Barbican residents are battling on against City of London School for Girls' plans to turn one of their carparks into a prep classroom. Resident Helen Hudson has the update.

Over 120 Barbican residents (including many of the ward members) attended a meeting in St Giles’ Church on 17 May, hosted by the BA’s working group on the City of London School for Girls’ plans to build a prep institute in the Thomas More car park.

The aim of the meeting was to update local residents on where the plans were and what the group had been up to.  The feasibility of the plans is still being explored by the school; there has been very little information since January and, so far, most of the governors have not responded to an invitation to visit the car park.

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The City of London School for Girls’ expansion plans is dominating the agenda of Barbican residents.

In the meantime the group has been busy amassing information on the effect on residents of having to move their cars and baggage stores to the other side of the estate; and having kitchens and dining facilities built underneath their blocks.

They are also looking into what the management guidelines for the Grade II-listed landscape actually say (and why that should prevent the proposed development); and the issues for young children of spending time in an underground space surrounded by flats and next to the A1.

The information collected includes detailed information on how the car park is used and how busy it is, and detailed timed walks to alternative car parks using recommended routes – which had up to seven heavy doors and three lifts – and alternatives that took longer but had fewer heavy doors. Clearly, the BA working group is working hard for us on this, but in my darker moments I wonder if, when the school, the planning committee and the landlord are all one and the same, how residents can be confident of an independent consideration.

Cut to the northern half of the estate and you’ll remember seeing our 4B signs in particularly noticeable places.  

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The iconic ‘4B’ signs were designed by graphic artist Ken Briggs.

The 4B signs were designed by the graphic artist Ken Briggs and described by the 20th Century Society as a ‘muscular approach to the Brutalist forms, massing and textures of the Barbican Centre exteriors’.  

They are Grade II-listed. Another fight is on our hands as there is a proposal to replace these signs with brightly lit, 5m high ‘Barbican’ signage that supposedly helps visitors find their way into the Barbican Centre.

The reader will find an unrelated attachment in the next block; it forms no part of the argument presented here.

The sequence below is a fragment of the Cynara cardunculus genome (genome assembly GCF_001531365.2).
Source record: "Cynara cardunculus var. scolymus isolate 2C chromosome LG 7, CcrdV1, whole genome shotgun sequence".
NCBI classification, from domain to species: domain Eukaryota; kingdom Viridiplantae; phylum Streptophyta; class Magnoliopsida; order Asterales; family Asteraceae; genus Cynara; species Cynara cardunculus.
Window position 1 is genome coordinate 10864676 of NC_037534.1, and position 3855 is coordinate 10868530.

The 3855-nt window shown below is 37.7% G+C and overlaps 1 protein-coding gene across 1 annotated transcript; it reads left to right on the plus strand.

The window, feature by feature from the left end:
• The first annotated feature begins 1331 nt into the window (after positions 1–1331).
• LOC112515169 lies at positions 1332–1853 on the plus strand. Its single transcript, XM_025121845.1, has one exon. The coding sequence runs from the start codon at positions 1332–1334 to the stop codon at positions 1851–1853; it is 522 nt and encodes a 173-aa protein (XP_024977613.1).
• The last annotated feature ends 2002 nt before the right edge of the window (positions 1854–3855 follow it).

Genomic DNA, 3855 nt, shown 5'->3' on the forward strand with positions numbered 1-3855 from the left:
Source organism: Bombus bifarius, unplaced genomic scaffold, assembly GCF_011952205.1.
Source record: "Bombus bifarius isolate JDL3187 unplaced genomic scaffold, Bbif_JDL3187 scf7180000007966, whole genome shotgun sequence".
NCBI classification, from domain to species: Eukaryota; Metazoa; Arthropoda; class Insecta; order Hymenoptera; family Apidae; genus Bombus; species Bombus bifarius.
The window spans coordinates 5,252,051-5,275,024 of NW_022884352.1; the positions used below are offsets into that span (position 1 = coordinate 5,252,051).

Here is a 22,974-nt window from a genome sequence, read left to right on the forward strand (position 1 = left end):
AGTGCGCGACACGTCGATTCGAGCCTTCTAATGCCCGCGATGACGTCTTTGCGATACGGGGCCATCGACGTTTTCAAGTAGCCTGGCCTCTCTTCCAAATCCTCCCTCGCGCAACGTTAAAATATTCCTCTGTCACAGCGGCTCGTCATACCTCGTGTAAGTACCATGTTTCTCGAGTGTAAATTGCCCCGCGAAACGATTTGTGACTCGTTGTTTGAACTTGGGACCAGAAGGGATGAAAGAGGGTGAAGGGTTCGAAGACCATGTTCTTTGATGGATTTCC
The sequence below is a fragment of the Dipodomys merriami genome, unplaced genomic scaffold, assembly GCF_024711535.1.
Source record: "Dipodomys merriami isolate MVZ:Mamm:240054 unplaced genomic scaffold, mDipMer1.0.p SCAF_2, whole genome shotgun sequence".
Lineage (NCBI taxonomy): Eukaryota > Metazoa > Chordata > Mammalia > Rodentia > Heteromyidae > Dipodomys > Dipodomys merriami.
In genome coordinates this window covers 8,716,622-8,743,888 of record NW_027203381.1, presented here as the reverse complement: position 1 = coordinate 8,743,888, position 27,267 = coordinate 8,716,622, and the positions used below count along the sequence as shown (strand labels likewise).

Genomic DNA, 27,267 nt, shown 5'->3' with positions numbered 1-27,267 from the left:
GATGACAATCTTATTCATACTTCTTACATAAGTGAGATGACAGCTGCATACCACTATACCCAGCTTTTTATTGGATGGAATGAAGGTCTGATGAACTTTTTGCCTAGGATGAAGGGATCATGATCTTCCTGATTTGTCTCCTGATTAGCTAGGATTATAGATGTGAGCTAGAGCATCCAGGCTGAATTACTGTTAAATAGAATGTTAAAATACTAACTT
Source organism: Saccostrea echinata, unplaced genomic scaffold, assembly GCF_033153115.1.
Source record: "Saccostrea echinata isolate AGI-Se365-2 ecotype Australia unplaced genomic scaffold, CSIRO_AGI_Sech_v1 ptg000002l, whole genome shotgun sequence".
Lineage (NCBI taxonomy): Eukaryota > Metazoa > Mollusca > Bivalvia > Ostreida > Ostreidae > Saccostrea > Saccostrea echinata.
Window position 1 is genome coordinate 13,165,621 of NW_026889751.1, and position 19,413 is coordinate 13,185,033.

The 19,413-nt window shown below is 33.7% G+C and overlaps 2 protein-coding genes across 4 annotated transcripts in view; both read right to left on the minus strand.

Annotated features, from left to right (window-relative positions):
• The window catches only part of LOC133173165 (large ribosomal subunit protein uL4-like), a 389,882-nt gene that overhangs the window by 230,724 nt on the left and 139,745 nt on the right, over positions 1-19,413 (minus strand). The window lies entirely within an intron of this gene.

Arguably, by the time anyone sees these signs (at Defoe Place or Conservatory) the lighting won’t make a difference, but it will make a huge difference to the Defoe House bedrooms only a few metres away because the lights will only be switched off at 11pm.  

Both the BA and affected residents’ House Groups are objecting to the planning proposal and individuals can also object on the City Corporation website.  

The deadline is 31 May, although an extension has been requested because the objections page intermittently freezes (among other things).  

Please contact your House Group to join us in our objections if you are able. Personally, I preferred the yellow lines: simple, functional and fun.  

The Barbican Residents Consultation Committee (typically referred to as the RCC) has its AGM on 25 June.  The RCC is the main formal channel of communication between residents and the Corporation in all landlord and tenant matters and meets regularly throughout the year.  

On your House Group, there is someone who is part of this committee. As a resident, you can go to any RCC meeting and/or the RCC representative for your block can put questions to the RCC on your behalf.

In plainer language, our RCC representatives monitor and scrutinise everything to do with our service charges and related Service Level Agreements to make sure we get what we pay for, so know that they are there for you.  

They have been dealing with poor VFM performance and ambulance access recently but now they have a new burden to deal with as there are moves afoot to increase the car park charges dramatically.

In other news, the BA has responded to the Culture Mile Look and Feel Strategy with a very detailed document detailing residents’ concerns.

Finally, you may have seen on the BEO email broadcast a couple of weeks ago that the City has issued its consultation on whether or not to continue to allow noisy construction work on Saturday  mornings. You’ll find the consultation here – the text on the page is followed by an online survey so please take part.  

The deadline is 7 August and with so many residents living next to a building site for years, the BA and individual House Groups will probably send written responses too.

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